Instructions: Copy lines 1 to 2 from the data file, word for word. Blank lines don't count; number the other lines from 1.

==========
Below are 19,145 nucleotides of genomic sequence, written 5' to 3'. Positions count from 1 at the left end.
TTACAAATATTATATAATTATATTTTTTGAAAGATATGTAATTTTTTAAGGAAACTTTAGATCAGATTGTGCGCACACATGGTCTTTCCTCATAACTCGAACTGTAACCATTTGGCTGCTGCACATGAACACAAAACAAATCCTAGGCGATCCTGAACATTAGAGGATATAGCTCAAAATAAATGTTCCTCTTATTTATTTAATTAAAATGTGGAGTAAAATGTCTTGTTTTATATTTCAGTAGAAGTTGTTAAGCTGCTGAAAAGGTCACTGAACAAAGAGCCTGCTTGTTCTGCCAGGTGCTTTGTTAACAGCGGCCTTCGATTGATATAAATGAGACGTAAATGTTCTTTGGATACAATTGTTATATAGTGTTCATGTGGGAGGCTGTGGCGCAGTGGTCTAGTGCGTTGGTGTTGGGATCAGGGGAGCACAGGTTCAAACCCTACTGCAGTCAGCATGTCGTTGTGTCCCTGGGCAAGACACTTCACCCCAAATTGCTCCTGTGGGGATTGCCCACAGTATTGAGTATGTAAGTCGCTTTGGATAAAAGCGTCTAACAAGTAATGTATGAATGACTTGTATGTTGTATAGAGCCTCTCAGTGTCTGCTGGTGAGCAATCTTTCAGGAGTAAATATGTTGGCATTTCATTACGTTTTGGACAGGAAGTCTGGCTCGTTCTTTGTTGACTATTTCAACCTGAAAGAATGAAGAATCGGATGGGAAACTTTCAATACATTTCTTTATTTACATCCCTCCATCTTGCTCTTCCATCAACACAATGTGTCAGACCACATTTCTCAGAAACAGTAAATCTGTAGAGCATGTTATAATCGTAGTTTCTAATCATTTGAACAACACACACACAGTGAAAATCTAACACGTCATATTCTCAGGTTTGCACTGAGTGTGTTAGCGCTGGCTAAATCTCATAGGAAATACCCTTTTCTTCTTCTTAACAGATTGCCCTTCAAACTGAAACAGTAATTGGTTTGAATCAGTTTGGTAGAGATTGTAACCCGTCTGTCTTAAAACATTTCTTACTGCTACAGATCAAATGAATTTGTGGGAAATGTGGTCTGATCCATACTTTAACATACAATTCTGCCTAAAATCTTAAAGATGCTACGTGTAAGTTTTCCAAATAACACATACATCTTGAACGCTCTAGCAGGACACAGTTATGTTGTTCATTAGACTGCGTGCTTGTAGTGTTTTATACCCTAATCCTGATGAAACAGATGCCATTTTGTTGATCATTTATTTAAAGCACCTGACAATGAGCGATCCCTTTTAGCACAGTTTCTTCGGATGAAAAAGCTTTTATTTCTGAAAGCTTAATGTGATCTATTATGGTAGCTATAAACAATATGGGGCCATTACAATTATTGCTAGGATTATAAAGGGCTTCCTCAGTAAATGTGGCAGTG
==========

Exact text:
Below are 19,145 nucleotides of genomic sequence, written 5' to 3'. Positions count from 1 at the left end.
TTACAAATATTATATAATTATATTTTTTGAAAGATATGTAATTTTTTAAGGAAACTTTAGATCAGATTGTGCGCACACATGGTCTTTCCTCATAACTCGAACTGTAACCATTTGGCTGCTGCACATGAACACAAAACAAATCCTAGGCGATCCTGAACATTAGAGGATATAGCTCAAAATAAATGTTCCTCTTATTTATTTAATTAAAATGTGGAGTAAAATGTCTTGTTTTATATTTCAGTAGAAGTTGTTAAGCTGCTGAAAAGGTCACTGAACAAAGAGCCTGCTTGTTCTGCCAGGTGCTTTGTTAACAGCGGCCTTCGATTGATATAAATGAGACGTAAATGTTCTTTGGATACAATTGTTATATAGTGTTCATGTGGGAGGCTGTGGCGCAGTGGTCTAGTGCGTTGGTGTTGGGATCAGGGGAGCACAGGTTCAAACCCTACTGCAGTCAGCATGTCGTTGTGTCCCTGGGCAAGACACTTCACCCCAAATTGCTCCTGTGGGGATTGCCCACAGTATTGAGTATGTAAGTCGCTTTGGATAAAAGCGTCTAACAAGTAATGTATGAATGACTTGTATGTTGTATAGAGCCTCTCAGTGTCTGCTGGTGAGCAATCTTTCAGGAGTAAATATGTTGGCATTTCATTACGTTTTGGACAGGAAGTCTGGCTCGTTCTTTGTTGACTATTTCAACCTGAAAGAATGAAGAATCGGATGGGAAACTTTCAATACATTTCTTTATTTACATCCCTCCATCTTGCTCTTCCATCAACACAATGTGTCAGACCACATTTCTCAGAAACAGTAAATCTGTAGAGCATGTTATAATCGTAGTTTCTAATCATTTGAACAACACACACACAGTGAAAATCTAACACGTCATATTCTCAGGTTTGCACTGAGTGTGTTAGCGCTGGCTAAATCTCATAGGAAATACCCTTTTCTTCTTCTTAACAGATTGCCCTTCAAACTGAAACAGTAATTGGTTTGAATCAGTTTGGTAGAGATTGTAACCCGTCTGTCTTAAAACATTTCTTACTGCTACAGATCAAATGAATTTGTGGGAAATGTGGTCTGATCCATACTTTAACATACAATTCTGCCTAAAATCTTAAAGATGCTACGTGTAAGTTTTCCAAATAACACATACATCTTGAACGCTCTAGCAGGACACAGTTATGTTGTTCATTAGACTGCGTGCTTGTAGTGTTTTATACCCTAATCCTGATGAAACAGATGCCATTTTGTTGATCATTTATTTAAAGCACCTGACAATGAGCGATCCCTTTTAGCACAGTTTCTTCGGATGAAAAAGCTTTTATTTCTGAAAGCTTAATGTGATCTATTATGGTAGCTATAAACAATATGGGGCCATTACAATTATTGCTAGGATTATAAAGGGCTTCCTCAGTAAATGTGGCAGTG